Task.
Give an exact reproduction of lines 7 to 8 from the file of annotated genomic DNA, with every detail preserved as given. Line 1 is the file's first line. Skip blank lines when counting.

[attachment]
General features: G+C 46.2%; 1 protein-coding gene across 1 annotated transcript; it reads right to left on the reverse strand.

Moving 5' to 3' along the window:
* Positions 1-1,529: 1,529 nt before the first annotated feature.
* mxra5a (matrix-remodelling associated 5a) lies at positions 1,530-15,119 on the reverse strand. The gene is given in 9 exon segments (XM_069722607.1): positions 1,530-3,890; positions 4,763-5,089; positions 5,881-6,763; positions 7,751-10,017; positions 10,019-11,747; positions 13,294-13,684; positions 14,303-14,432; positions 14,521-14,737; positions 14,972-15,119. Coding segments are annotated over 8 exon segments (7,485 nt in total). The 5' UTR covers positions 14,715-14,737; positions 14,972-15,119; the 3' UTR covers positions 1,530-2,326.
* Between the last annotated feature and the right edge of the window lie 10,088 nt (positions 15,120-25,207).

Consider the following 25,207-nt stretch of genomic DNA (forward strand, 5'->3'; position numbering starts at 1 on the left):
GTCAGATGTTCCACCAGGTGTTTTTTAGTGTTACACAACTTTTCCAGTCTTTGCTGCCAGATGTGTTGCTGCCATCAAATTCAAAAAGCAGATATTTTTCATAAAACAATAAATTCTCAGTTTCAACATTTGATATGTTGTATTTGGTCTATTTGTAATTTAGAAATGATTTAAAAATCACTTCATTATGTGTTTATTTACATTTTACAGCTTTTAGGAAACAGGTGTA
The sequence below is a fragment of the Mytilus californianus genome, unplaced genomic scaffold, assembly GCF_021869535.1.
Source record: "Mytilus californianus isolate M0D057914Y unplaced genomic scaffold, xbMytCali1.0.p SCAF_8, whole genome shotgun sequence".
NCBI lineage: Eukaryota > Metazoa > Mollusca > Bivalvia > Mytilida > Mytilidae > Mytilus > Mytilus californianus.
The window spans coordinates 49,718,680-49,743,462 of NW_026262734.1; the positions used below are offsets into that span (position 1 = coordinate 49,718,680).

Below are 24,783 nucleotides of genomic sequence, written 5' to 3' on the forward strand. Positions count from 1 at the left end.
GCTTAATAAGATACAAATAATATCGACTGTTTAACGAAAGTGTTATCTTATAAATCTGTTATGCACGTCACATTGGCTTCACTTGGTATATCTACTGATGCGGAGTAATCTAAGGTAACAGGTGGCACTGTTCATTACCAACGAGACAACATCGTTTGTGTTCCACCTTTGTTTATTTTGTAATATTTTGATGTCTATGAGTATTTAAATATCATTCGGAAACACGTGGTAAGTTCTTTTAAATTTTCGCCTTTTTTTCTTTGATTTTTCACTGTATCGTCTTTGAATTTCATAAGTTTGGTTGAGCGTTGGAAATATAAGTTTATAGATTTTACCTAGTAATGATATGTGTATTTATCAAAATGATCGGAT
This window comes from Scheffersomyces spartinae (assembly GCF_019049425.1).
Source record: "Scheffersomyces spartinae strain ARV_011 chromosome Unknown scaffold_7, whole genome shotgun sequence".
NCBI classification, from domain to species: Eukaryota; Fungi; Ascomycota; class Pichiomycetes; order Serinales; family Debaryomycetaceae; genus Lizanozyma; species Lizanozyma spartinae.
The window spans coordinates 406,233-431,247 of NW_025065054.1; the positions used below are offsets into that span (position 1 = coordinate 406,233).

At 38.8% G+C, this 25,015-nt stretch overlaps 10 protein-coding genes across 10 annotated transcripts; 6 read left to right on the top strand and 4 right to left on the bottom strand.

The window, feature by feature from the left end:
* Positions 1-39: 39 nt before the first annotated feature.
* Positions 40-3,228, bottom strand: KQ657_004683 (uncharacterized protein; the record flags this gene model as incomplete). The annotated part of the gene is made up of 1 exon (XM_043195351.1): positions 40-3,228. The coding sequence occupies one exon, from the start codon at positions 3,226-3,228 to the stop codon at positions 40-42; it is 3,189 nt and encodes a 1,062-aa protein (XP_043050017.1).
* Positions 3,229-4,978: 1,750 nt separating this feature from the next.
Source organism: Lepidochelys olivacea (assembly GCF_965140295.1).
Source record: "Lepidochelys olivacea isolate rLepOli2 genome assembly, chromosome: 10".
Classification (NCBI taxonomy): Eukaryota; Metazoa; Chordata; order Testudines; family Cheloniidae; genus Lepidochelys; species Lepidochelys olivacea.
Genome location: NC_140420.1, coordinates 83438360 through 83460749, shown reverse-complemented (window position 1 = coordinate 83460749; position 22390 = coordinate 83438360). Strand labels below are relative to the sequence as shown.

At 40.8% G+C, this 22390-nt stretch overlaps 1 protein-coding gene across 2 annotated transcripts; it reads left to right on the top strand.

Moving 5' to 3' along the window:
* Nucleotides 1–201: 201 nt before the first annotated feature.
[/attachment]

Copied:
GTCAGATGTTCCACCAGGTGTTTTTTAGTGTTACACAACTTTTCCAGTCTTTGCTGCCAGATGTGTTGCTGCCATCAAATTCAAAAAGCAGATATTTTTCATAAAACAATAAATTCTCAGTTTCAACATTTGATATGTTGTATTTGGTCTATTTGTAATTTAGAAATGATTTAAAAATCACTTCATTATGTGTTTATTTACATTTTACAGCTTTTAGGAAACAGGTGTA
The sequence below is a fragment of the Mytilus californianus genome, unplaced genomic scaffold, assembly GCF_021869535.1.